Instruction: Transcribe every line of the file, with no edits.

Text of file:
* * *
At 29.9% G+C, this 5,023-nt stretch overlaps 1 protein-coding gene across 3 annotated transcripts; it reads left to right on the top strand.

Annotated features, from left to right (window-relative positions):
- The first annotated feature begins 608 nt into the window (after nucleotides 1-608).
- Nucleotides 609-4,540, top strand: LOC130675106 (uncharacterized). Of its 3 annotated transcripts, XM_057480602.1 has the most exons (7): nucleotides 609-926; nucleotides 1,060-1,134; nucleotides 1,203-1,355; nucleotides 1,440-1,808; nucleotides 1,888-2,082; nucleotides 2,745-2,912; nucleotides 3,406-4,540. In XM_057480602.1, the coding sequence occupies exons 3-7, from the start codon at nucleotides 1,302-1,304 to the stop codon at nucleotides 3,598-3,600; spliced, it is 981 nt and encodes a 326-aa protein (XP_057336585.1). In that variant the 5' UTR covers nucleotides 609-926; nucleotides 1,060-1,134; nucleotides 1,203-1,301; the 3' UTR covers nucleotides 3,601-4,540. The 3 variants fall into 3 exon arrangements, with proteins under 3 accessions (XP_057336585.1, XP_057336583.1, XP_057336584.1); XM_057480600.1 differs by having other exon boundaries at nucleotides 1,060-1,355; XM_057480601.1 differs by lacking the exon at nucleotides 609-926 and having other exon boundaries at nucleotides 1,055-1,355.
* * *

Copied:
At 29.9% G+C, this 5,023-nt stretch overlaps 1 protein-coding gene across 3 annotated transcripts; it reads left to right on the top strand.

Annotated features, from left to right (window-relative positions):
- The first annotated feature begins 608 nt into the window (after nucleotides 1-608).
- Nucleotides 609-4,540, top strand: LOC130675106 (uncharacterized). Of its 3 annotated transcripts, XM_057480602.1 has the most exons (7): nucleotides 609-926; nucleotides 1,060-1,134; nucleotides 1,203-1,355; nucleotides 1,440-1,808; nucleotides 1,888-2,082; nucleotides 2,745-2,912; nucleotides 3,406-4,540. In XM_057480602.1, the coding sequence occupies exons 3-7, from the start codon at nucleotides 1,302-1,304 to the stop codon at nucleotides 3,598-3,600; spliced, it is 981 nt and encodes a 326-aa protein (XP_057336585.1). In that variant the 5' UTR covers nucleotides 609-926; nucleotides 1,060-1,134; nucleotides 1,203-1,301; the 3' UTR covers nucleotides 3,601-4,540. The 3 variants fall into 3 exon arrangements, with proteins under 3 accessions (XP_057336585.1, XP_057336583.1, XP_057336584.1); XM_057480600.1 differs by having other exon boundaries at nucleotides 1,060-1,355; XM_057480601.1 differs by lacking the exon at nucleotides 609-926 and having other exon boundaries at nucleotides 1,055-1,355.